The News Courier in Athens, Alabama

State and Nation

December 11, 2012

Do you deserve a lump of carbon under your Christmas tree?

— It's that time of year when even environmentalists committed to saving trees proudly display a massive tree carcass in the living room, bejeweled and topped with a star. American cities are rarely greener than during Christmastime, when every other street corner can seem to be occupied by a tree peddler.

Christmas trees play into a wider debate among environmentalists: Are tree farms better or worse at carbon sequestration than untouched forests?

The pro-tree-farm argument goes like this: When you plant a tree, it goes from seedling to full-grown plant by rapidly extracting carbon from the atmosphere, including carbon that humans have emitted by burning fossil fuels and raising cattle. (When a climatologist looks at a tree, he sees a leafy pillar of solidified greenhouse gases.) Once the tree reaches maturity, though, it slows its consumption of carbon. By way of comparison, think of the appetites of a growing teenager and a senior citizen. When you're done growing, you stop consuming as many calories. The best move, according to some tree-farm advocates, is to replace the mature tree with a new sapling and start the growth process over again.

Tree farmers have been making this claim for more than two decades, but many climate experts think it's bunk. The most obvious objection to the theory is: What becomes of the trees once they're cut? According to research out of Oregon in the 1990s, 58 percent of felled trees are used for paper, mulch, firewood or other short-term purposes. In those cases, the tree's sequestered carbon quickly reenters the atmosphere after decomposing or burning. The remaining 42 percent is used in ways that keep the wood intact more than five years, such as homebuilding and furniture production. Even in those cases, though, the carbon doesn't stay sequestered forever.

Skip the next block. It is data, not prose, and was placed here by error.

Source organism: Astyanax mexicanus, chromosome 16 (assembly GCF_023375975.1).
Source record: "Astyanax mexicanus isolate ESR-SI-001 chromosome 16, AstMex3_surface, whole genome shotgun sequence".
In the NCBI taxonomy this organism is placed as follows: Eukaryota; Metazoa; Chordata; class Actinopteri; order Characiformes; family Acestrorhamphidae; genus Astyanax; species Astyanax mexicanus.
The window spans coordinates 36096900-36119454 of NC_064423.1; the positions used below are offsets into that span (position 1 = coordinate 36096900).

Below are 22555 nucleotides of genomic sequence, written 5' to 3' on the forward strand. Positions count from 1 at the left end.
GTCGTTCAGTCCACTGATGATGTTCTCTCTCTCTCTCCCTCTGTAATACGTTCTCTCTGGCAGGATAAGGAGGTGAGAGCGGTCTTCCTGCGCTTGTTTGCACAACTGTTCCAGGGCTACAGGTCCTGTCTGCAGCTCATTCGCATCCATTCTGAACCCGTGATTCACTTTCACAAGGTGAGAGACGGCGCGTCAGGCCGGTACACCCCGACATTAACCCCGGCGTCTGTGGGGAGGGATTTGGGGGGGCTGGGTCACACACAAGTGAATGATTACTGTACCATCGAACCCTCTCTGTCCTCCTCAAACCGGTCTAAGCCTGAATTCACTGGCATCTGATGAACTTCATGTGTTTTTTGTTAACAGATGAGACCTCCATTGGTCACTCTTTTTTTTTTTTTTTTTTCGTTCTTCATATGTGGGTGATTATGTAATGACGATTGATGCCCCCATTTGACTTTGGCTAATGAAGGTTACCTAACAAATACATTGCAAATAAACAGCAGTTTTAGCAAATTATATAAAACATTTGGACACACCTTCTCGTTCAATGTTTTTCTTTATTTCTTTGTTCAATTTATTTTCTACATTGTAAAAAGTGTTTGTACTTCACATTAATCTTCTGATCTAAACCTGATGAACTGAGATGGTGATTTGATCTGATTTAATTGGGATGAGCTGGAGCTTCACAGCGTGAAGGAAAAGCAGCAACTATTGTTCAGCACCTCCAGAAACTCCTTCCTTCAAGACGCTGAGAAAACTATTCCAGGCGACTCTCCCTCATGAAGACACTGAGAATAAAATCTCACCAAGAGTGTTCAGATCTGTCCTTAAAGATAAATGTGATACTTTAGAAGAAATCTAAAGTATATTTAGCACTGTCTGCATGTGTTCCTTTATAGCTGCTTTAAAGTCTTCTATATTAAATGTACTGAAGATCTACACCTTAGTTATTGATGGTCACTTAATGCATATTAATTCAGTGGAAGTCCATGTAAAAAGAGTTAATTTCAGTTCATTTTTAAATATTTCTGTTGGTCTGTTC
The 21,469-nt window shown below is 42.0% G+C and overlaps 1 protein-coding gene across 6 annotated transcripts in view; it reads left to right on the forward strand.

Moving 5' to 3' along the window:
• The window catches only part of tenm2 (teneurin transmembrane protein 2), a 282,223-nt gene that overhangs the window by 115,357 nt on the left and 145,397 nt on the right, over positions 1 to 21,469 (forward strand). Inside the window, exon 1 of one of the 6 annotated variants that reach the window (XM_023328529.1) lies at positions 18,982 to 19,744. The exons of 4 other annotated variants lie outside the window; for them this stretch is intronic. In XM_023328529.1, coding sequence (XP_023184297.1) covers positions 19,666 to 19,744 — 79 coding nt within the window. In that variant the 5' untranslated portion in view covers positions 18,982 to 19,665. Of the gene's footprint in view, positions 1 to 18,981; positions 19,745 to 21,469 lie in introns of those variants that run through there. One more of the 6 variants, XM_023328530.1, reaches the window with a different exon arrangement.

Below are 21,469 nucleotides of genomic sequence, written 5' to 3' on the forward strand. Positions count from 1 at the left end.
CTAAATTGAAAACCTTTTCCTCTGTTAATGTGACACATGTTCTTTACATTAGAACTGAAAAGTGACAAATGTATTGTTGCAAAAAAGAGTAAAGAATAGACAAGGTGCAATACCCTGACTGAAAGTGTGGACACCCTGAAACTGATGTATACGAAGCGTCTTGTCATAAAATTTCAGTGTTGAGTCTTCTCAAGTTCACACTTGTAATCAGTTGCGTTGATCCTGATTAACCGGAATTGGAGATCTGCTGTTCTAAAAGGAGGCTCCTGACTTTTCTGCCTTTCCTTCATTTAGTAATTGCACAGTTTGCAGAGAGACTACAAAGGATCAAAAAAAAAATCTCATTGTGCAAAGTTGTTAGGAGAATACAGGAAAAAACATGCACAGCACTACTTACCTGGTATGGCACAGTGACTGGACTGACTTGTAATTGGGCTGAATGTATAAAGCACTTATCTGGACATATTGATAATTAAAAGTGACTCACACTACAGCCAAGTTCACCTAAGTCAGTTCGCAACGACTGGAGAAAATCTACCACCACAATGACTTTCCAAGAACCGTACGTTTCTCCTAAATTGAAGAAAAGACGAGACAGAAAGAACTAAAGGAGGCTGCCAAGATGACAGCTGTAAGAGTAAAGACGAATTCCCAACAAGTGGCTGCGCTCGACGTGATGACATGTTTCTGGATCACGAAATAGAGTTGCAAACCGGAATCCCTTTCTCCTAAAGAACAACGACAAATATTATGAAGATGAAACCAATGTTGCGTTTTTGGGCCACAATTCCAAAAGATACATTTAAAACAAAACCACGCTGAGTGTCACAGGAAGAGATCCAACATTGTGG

Text Only
State and Nation
Photos


Poll

Which foreign crisis is the biggest threat to the security of the United States?

Russia-Ukraine
Israel-Palestine
Iraq
None of the above
     View Results
Facebook
AP Video
Texas Scientists Study Ebola Virus Smartphone Powered Paper Plane Debuts at Airshow Southern Accent Reduction Class Cancelled in TN Raw: Deadly Landslide Hits Indian Village Obama Chides House GOP for Pursuing Lawsuit New Bill Aims to Curb Sexual Assault on Campus Russia Counts Cost of New US, EU Sanctions 3Doodler Bring 3-D Printing to Your Hand Six PA Cops Indicted for Robbing Drug Dealers Britain Testing Driverless Cars on Roadways Raw: Thousands Flocking to German Crop Circle At Least 20 Chikungunya Cases in New Jersey Raw: Obama Eats Ribs in Kansas City In Virginia, the Rise of a New Space Coast Raw: Otters Enjoy Water Slides at Japan Zoo NCAA Settles Head-injury Suit, Will Change Rules Raw: Amphibious Landing Practice in Hawaii Raw: Weapons Fire Hits UN School in Gaza Raw: Rocket Launches Into Space With Cargo Ship Broken Water Main Floods UCLA
Twitter Updates
Hyperlocal Search
Premier Guide
Find a business

Walking Fingers
Maps, Menus, Store hours, Coupons, and more...
Premier Guide
Stocks
Parade
Magazine

Click HERE to read all your Parade favorites including Hollywood Wire, Celebrity interviews and photo galleries, Food recipes and cooking tips, Games and lots more.
Business Marquee